Monitoring and investigating fungal infections
Medical mycology investigates conditions caused by pathogenic fungi. An example of such fungi are the dermatophytes, which can cause superficial infections of the skin, hair or nails. These infections tend to be harmless, but can be extremely persistent. We investigate these superficial fungal infections and monitor outbreaks, for example, of scalp fungi among children in schools and nurseries in Belgium. We also investigate the taxonomy of these fungi.
Because there are indications that fungi become resistant to possible treatments, we are monitoring this problem. We also help hospitals and care centres to prevent nosocomial infections with fungi or yeasts. For this we check hospital and care centre environments for the presence of fungi that can cause infections in certain patient groups.
Medical laboratories analyse fungi to obtain information about the health of a patient for the diagnosis, treatment and prevention of diseases. We evaluate the quality of these laboratories.
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Mapping fungal infections
We monitor outbreaks of tinea capitis in Belgium. We also perform sensitivity tests on antifungal agents to map resistance.
Taxonomy of fungi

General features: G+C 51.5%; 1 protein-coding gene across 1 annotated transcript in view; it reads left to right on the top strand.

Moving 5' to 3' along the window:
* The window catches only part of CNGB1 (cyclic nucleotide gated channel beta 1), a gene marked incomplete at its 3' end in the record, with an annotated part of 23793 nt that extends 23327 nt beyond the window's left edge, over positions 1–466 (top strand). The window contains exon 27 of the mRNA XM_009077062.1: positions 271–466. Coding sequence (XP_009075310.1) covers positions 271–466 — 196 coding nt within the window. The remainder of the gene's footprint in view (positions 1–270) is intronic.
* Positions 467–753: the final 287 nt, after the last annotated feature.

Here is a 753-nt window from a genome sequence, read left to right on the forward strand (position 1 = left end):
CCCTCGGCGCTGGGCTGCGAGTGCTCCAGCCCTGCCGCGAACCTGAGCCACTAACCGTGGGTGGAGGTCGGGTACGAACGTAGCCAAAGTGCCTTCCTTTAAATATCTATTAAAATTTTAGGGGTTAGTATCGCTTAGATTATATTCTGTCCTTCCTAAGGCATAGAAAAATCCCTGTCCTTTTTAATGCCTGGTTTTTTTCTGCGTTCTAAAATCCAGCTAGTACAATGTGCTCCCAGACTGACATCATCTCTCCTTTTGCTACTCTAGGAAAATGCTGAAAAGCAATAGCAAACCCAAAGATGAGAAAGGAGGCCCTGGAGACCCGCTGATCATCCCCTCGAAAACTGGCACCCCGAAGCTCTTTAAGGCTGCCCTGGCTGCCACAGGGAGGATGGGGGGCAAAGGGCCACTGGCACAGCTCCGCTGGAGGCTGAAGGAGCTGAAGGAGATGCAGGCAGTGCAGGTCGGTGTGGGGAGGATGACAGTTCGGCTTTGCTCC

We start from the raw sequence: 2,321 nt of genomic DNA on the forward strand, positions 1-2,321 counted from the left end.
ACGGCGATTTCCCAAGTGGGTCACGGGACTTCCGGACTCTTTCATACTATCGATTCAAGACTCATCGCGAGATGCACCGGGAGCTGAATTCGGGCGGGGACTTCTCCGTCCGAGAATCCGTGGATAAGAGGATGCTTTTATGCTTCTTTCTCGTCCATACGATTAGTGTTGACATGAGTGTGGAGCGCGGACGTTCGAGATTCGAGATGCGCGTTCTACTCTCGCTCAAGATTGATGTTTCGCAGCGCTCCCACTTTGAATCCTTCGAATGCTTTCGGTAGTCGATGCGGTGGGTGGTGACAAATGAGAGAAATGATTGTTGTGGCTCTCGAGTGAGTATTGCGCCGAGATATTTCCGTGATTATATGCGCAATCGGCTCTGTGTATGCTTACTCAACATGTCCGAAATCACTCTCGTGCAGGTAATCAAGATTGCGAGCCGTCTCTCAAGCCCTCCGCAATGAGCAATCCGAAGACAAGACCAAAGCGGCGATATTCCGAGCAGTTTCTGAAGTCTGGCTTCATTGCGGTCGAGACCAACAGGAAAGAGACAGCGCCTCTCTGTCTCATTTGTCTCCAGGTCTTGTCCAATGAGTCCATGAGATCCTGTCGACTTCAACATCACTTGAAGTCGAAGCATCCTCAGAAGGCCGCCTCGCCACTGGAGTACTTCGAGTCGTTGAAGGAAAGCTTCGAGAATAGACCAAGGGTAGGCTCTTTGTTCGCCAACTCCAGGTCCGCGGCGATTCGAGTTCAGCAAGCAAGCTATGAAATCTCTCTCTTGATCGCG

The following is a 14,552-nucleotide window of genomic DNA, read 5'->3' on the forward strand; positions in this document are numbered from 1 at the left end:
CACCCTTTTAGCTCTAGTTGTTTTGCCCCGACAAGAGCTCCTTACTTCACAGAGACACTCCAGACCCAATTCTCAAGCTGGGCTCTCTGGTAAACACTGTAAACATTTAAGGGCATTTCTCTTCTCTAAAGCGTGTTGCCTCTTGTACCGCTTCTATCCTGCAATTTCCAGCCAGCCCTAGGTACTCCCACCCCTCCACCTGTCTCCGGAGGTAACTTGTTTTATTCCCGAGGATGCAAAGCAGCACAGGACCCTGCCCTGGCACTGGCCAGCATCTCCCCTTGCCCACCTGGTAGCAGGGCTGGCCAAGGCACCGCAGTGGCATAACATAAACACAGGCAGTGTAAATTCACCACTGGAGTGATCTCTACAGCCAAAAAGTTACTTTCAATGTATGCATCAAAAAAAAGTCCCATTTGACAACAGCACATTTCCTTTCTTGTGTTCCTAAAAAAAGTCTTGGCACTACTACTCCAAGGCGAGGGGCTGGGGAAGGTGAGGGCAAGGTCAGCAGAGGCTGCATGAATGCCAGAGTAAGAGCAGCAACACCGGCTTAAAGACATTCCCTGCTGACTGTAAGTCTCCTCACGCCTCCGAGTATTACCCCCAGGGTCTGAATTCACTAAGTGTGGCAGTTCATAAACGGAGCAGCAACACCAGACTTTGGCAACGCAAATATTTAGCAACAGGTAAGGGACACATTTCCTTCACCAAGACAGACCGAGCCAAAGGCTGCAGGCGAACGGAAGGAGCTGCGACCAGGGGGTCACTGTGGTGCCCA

The species definition of the group of dermatophytes is unclear. We try to clarify the taxonomy within this group using a combination of phylogeny, morphological observations and the examination of epidemiological characteristics.
Preventing nosocomial infections
The presence of thermotolerant fungi in a patient’s environment can lead to nosocomial infections. By screening the hospital environment for the presence of these fungi (incl. Aspergillus fumigatus) and providing advice on the measures to be taken, we contribute to the prevention of these infections.
Evaluating the quality of medical laboratories for fungal analyses
We also organise ring tests, in which we check the quality of laboratories with regard their ability to identify fungi. Laboratories that sign up for this test are sent a number of samples to identify 4 times a year. They must identify these strains correctly and are given feedback.